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Lithium producer Albemarle could be forced to close its plant in Germany if the European Union classifies the key mineral lithium as a hazardous substance that would change the way lithium is processed and stored, the company’s chief financial officer has told Reuters.
The European Commission is currently reviewing and assessing a proposal from the European Chemicals Agency (ECHA) to classify lithium carbonate, lithium chloride, and lithium hydroxide as substances hazardous to human health. An EU committee is meeting early next month to discuss the proposal, while a final decision on the issue is expected toward the end of this year or early next year.
If the EU decides to include the lithium chemicals in the hazardous category, it would deal a blow to its own goals of becoming self-sufficient in batteries this decade and significantly raise the share of electric vehicles on the roads.
The decision would change the way lithium producers and processors work and will add costs to their operations.
In Albemarle’s case, the company “would no longer be able to import our primary feedstock, lithium chloride, putting the entire (Langelsheim) facility in jeopardy of closure,” CEO Scott Tozier told Reuters in an emailed statement.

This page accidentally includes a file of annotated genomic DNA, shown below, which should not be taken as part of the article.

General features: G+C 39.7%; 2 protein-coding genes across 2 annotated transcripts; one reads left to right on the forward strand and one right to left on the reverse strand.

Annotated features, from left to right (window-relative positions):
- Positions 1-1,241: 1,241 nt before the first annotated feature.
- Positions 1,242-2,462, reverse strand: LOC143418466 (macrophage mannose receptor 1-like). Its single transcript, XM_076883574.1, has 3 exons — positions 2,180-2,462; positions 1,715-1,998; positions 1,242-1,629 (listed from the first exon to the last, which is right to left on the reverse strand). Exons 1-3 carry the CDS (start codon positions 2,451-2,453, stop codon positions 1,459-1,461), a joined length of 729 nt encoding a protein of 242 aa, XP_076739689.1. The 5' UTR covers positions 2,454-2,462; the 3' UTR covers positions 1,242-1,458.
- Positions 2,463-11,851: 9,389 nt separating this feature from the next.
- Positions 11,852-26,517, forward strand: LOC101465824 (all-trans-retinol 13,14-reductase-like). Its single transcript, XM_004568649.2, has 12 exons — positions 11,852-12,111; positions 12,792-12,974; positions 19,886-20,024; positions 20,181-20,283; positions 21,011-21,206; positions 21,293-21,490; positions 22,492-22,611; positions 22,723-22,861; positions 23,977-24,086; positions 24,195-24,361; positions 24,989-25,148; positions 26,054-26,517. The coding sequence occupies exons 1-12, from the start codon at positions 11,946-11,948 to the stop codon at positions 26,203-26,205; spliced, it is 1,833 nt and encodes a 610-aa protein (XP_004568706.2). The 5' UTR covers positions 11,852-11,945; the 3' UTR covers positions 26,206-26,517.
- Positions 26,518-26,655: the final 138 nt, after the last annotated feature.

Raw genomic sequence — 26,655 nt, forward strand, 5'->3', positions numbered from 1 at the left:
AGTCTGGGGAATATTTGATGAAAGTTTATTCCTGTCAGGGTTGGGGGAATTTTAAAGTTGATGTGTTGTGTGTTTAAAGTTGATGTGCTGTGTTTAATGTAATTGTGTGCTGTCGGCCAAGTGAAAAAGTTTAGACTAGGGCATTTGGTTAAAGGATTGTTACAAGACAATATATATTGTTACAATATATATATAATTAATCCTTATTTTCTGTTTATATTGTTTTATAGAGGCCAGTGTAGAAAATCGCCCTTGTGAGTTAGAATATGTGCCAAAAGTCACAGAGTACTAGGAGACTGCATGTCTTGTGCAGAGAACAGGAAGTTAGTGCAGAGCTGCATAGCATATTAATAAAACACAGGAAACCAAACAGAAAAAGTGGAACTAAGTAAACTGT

Albemarle processes lithium products at its Langelsheim factory in Germany, which employs around 550 people.
Albemarle would sustain a financial blow if it had to shut down the German plant.
“With sales of approximately $500 million annually, the economic impact to Albemarle from the potential closure would be significant,” the company’s CEO told Reuters.
The EU is set to meet 69 percent and 89 percent of its growing demand for batteries by 2025 and 2030, respectively, the European Commission said earlier this year. The EU expects to be capable of producing batteries for up to 11 million cars per year, it added.
By Tsvetana Paraskova for Oilprice.com
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Tsvetana is a writer for Oilprice.com with over a decade of experience writing for news outlets such as iNVEZZ and SeeNews.